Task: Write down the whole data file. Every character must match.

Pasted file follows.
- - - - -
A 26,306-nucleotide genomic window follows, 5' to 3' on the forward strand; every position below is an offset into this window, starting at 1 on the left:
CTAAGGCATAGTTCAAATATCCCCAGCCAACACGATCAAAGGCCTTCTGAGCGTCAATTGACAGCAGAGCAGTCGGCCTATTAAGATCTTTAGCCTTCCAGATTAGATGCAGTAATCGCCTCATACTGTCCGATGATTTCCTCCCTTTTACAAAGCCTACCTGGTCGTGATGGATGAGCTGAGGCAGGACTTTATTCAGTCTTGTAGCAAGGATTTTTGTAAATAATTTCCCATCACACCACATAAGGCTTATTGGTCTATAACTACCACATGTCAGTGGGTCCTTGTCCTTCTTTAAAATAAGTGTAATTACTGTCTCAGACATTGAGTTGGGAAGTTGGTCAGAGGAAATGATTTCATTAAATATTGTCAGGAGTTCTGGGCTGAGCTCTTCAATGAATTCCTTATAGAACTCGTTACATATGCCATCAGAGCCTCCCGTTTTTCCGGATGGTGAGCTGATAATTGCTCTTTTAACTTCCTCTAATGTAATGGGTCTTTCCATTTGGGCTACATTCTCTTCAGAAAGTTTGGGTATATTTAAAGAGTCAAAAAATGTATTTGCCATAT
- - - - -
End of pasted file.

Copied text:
A 26,306-nucleotide genomic window follows, 5' to 3' on the forward strand; every position below is an offset into this window, starting at 1 on the left:
CTAAGGCATAGTTCAAATATCCCCAGCCAACACGATCAAAGGCCTTCTGAGCGTCAATTGACAGCAGAGCAGTCGGCCTATTAAGATCTTTAGCCTTCCAGATTAGATGCAGTAATCGCCTCATACTGTCCGATGATTTCCTCCCTTTTACAAAGCCTACCTGGTCGTGATGGATGAGCTGAGGCAGGACTTTATTCAGTCTTGTAGCAAGGATTTTTGTAAATAATTTCCCATCACACCACATAAGGCTTATTGGTCTATAACTACCACATGTCAGTGGGTCCTTGTCCTTCTTTAAAATAAGTGTAATTACTGTCTCAGACATTGAGTTGGGAAGTTGGTCAGAGGAAATGATTTCATTAAATATTGTCAGGAGTTCTGGGCTGAGCTCTTCAATGAATTCCTTATAGAACTCGTTACATATGCCATCAGAGCCTCCCGTTTTTCCGGATGGTGAGCTGATAATTGCTCTTTTAACTTCCTCTAATGTAATGGGTCTTTCCATTTGGGCTACATTCTCTTCAGAAAGTTTGGGTATATTTAAAGAGTCAAAAAATGTATTTGCCATAT